So what are we? This of course begs the question “What is a real vampire?” Many people produce lists of what they are going through as opposed to what they think will qualify them as a member of the club, with a corner office, reserved parking – and no, nine out of ten, it doesn’t fly. The principles of these check-lists and tests are heavily influenced by fiction that says a vampire is a supernatural being and therefore, to be a vampire you MUST have extraordinary abilities. When it comes to “abilities”, the simple truth is that anyone can have above average hearing or vision or even PSI abilities. In most cases, these are things that can be enhanced or even learned – even manipulating energy can be learned, and in may ways it is like visualization in magickal practice.

Even being light-sensitive, is not a clear indicator – sure, many of us are light sensitive, but so are many non-vampires too. And the idea that not having a father-figure in your life as a child can make you turn out to be a vampire, is about as true as when people claim the same thing “makes” people gay – utterly ridiculous. Many people assume that vamps are Goths, when nothing could be further from the truth. Many vamps are doctors, lawyers, serious scientists – as well as clerks, priests, soldiers, motor mechanics and even – ugh – politicians.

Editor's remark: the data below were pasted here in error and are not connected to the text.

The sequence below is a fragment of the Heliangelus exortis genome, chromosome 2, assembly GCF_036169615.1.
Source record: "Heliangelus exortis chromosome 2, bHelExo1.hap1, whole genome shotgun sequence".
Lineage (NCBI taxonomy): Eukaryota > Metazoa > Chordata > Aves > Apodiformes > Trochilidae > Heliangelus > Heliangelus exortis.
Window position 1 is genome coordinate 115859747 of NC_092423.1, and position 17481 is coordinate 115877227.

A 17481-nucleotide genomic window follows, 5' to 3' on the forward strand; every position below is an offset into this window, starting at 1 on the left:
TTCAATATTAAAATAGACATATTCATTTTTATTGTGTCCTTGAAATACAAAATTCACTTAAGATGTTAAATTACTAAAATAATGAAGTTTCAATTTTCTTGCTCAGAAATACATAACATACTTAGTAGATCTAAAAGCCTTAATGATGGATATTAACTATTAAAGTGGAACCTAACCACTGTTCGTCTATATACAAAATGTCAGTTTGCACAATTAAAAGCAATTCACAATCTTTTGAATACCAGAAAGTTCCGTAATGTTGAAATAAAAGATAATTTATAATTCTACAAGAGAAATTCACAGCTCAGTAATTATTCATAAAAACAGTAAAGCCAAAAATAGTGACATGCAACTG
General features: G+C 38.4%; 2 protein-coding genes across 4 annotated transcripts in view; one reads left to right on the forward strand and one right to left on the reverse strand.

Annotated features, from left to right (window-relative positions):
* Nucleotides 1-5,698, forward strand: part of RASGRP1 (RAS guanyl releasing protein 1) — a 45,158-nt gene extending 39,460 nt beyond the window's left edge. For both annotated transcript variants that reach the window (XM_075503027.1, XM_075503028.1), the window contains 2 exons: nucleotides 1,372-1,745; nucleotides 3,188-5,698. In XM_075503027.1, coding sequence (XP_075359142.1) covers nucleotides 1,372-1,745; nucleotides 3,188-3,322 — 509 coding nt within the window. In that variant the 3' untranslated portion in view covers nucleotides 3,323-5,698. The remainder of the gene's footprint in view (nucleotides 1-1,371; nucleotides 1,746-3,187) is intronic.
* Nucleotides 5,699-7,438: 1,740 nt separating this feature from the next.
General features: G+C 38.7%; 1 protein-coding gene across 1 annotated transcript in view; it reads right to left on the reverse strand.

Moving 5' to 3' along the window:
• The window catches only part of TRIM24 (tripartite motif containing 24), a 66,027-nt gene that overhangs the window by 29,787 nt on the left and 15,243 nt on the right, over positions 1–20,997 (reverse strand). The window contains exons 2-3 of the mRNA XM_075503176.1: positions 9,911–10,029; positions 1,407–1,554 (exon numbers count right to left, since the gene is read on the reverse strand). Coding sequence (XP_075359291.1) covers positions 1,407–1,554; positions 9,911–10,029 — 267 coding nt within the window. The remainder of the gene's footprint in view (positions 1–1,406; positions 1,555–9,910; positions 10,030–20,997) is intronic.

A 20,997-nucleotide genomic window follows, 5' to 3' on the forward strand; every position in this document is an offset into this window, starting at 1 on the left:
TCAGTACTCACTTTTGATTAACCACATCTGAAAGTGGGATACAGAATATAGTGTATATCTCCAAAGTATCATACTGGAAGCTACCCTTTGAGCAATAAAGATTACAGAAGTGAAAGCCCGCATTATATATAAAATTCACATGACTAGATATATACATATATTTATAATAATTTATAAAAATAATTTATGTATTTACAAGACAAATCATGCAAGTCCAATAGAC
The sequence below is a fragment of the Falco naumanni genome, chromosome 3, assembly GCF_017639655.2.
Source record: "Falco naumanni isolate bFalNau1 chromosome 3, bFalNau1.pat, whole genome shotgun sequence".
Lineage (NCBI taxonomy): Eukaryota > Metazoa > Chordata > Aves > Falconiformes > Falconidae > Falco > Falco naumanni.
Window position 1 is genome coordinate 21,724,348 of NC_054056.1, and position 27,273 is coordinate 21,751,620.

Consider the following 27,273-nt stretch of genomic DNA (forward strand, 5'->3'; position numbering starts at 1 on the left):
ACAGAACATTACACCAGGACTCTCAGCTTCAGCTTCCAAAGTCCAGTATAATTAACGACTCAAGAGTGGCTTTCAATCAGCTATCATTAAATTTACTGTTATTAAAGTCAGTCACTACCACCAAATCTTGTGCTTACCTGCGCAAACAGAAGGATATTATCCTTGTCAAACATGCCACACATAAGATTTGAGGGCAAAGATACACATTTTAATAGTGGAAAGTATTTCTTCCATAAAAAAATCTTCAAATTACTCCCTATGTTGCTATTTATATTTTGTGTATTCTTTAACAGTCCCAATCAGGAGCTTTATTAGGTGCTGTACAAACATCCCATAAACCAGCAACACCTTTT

All kidding aside though, to be an actual vampire, all you really need is a naturally occurring deficiency in energy which you cannot satisfy except by taking energy either directly from outside sources, such as prana, or from living blood. Not doing this makes you ill or has other noticeable or even severe consequences which for the most part cannot be effectively treated with conventional medical methods.